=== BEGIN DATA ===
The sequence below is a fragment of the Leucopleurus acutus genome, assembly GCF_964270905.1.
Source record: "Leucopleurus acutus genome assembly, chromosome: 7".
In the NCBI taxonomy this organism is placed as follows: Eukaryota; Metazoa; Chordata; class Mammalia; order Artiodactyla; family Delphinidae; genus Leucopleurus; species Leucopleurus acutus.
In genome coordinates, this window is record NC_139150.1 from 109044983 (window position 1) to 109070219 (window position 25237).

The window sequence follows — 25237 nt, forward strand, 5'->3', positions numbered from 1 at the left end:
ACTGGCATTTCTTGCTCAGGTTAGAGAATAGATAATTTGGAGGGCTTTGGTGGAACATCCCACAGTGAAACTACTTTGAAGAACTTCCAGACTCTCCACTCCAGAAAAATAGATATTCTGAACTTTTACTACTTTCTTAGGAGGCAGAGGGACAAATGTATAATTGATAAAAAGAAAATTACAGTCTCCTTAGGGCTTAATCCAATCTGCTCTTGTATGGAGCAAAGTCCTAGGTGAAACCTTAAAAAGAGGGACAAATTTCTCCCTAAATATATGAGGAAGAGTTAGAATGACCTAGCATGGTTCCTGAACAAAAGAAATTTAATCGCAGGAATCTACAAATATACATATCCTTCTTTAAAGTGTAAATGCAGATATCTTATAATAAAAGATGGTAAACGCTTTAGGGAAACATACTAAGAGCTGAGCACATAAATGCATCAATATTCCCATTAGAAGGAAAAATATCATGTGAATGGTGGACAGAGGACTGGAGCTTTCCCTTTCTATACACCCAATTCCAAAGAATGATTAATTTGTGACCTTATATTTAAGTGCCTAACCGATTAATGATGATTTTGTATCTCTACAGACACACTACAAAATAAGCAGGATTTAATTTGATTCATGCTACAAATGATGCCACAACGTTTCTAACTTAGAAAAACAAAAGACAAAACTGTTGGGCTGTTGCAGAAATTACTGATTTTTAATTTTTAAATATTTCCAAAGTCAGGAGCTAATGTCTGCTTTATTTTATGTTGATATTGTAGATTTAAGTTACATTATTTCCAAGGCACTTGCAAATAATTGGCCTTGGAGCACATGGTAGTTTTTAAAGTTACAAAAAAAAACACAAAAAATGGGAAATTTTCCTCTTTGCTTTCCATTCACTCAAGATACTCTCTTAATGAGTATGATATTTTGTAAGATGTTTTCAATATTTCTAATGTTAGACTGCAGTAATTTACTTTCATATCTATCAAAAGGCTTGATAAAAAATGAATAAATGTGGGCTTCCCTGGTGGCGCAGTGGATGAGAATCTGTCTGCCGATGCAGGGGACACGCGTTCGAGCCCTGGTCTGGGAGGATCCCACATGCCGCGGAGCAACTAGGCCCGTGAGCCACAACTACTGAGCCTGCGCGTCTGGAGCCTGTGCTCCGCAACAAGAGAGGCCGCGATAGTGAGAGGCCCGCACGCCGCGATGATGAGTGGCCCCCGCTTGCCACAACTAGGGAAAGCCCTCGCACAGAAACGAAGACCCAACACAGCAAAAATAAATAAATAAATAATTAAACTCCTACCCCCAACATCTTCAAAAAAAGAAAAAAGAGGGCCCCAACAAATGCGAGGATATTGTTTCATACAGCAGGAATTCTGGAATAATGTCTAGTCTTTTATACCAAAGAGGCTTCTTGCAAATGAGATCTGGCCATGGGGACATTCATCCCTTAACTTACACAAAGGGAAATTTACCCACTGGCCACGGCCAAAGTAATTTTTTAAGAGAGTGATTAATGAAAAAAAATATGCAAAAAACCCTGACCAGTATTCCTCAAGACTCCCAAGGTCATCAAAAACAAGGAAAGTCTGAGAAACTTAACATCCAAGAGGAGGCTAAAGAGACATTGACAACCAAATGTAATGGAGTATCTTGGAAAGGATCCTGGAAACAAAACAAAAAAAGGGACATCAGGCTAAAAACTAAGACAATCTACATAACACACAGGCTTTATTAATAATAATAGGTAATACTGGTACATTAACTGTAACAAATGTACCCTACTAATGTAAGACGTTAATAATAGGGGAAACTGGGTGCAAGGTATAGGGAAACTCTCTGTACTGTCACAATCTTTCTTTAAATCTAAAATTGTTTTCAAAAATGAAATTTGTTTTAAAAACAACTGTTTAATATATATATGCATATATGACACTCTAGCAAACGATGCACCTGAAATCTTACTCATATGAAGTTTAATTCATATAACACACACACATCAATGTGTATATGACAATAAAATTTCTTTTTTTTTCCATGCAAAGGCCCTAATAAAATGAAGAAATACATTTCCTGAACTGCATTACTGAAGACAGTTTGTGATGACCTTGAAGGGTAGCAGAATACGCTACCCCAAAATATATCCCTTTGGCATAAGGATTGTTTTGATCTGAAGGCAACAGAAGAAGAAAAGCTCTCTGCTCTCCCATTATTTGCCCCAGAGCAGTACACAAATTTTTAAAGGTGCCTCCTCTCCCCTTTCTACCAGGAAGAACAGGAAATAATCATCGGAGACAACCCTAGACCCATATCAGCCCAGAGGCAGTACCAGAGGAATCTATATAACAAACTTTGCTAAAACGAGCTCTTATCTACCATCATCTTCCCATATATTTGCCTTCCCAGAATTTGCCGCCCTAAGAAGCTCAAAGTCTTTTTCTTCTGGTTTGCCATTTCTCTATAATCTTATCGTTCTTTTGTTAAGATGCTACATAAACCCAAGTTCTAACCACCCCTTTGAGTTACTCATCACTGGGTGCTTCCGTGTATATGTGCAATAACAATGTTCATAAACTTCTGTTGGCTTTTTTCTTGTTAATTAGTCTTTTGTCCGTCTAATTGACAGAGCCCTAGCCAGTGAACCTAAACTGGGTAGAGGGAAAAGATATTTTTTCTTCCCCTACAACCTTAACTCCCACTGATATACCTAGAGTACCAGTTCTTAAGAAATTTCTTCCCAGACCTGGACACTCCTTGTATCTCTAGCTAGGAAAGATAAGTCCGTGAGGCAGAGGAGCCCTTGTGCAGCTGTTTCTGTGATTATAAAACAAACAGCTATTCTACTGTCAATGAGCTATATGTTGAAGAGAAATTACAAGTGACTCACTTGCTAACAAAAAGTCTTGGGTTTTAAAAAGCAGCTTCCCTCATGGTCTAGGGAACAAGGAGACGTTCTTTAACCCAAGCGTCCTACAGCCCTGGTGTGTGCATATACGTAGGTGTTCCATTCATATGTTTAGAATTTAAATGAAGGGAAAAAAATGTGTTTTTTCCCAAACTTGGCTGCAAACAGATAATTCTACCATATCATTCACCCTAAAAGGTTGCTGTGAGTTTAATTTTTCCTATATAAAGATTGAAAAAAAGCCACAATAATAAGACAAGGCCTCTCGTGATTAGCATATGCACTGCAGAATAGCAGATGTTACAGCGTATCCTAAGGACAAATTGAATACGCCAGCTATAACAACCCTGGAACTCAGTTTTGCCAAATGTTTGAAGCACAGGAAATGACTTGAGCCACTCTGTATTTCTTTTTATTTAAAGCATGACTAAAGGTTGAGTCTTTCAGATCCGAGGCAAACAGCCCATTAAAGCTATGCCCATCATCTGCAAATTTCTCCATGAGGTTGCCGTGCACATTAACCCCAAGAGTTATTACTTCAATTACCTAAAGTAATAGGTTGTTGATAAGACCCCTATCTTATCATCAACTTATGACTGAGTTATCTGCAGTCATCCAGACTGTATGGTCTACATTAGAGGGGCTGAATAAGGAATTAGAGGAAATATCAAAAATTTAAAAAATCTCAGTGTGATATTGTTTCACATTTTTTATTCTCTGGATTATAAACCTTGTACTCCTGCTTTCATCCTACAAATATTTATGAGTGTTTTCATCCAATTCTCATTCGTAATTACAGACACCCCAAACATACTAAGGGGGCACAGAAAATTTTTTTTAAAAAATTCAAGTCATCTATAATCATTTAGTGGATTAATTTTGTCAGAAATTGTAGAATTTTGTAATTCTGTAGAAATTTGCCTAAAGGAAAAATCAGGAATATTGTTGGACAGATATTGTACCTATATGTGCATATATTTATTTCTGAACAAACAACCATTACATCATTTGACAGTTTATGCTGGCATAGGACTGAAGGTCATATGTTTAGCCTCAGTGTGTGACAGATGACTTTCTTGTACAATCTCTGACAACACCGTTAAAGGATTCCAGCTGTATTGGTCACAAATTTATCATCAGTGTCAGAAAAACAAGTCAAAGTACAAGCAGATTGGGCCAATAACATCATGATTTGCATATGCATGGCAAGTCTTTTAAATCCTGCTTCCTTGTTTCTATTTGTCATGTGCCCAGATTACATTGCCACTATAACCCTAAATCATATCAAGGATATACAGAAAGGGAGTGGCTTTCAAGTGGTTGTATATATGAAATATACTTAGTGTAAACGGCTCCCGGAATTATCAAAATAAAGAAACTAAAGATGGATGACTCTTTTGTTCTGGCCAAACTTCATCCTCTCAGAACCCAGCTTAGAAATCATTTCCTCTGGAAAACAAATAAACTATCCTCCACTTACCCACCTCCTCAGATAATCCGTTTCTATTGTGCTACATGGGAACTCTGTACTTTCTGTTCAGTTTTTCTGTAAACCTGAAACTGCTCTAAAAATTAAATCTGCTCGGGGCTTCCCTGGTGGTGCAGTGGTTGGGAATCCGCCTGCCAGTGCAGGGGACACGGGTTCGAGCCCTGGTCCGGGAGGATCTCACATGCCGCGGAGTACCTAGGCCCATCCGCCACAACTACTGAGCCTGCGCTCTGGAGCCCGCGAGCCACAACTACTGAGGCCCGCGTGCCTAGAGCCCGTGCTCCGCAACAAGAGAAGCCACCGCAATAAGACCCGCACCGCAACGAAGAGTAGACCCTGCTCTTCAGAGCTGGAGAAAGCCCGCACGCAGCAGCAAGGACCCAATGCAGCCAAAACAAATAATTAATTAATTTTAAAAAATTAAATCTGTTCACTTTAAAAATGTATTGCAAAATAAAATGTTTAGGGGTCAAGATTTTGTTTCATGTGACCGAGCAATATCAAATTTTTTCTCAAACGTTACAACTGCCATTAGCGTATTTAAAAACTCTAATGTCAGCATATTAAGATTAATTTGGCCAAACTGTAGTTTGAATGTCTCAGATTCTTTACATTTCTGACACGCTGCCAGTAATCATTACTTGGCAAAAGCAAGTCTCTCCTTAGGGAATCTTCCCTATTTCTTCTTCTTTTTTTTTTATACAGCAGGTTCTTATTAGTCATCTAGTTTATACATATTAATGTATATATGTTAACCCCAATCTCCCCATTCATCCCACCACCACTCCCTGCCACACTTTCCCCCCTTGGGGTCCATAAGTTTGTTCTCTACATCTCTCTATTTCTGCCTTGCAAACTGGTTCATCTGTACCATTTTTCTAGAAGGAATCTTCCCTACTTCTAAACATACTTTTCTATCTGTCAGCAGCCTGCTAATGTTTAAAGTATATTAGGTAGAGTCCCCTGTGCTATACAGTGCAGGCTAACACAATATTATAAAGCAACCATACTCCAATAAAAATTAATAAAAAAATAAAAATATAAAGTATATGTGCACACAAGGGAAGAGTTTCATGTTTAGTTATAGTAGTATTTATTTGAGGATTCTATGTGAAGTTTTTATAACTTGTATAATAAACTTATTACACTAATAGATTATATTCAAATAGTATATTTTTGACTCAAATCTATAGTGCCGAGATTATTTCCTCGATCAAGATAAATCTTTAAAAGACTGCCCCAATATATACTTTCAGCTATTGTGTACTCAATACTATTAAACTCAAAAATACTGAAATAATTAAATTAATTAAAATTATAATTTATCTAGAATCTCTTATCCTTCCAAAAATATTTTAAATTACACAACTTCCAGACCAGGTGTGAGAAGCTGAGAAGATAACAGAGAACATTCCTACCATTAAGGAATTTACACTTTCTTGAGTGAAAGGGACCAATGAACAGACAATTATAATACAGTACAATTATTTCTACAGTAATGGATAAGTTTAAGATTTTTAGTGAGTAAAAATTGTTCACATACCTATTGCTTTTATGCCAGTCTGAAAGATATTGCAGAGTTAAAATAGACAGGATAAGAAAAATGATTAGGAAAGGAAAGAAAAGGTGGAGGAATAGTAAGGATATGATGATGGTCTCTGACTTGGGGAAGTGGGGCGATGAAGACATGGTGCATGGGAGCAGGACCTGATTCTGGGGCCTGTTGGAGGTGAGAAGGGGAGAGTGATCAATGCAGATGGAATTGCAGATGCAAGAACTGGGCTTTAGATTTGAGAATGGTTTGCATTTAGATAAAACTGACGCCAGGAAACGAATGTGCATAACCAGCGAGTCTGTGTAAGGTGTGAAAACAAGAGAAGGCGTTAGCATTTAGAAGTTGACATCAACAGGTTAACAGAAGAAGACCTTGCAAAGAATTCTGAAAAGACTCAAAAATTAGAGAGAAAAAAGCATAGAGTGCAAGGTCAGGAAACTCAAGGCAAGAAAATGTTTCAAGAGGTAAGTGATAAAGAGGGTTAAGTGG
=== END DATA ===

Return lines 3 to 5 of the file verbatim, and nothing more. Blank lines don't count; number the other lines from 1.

In the NCBI taxonomy this organism is placed as follows: Eukaryota; Metazoa; Chordata; class Mammalia; order Artiodactyla; family Delphinidae; genus Leucopleurus; species Leucopleurus acutus.
In genome coordinates, this window is record NC_139150.1 from 109044983 (window position 1) to 109070219 (window position 25237).

The window sequence follows — 25237 nt, forward strand, 5'->3', positions numbered from 1 at the left end: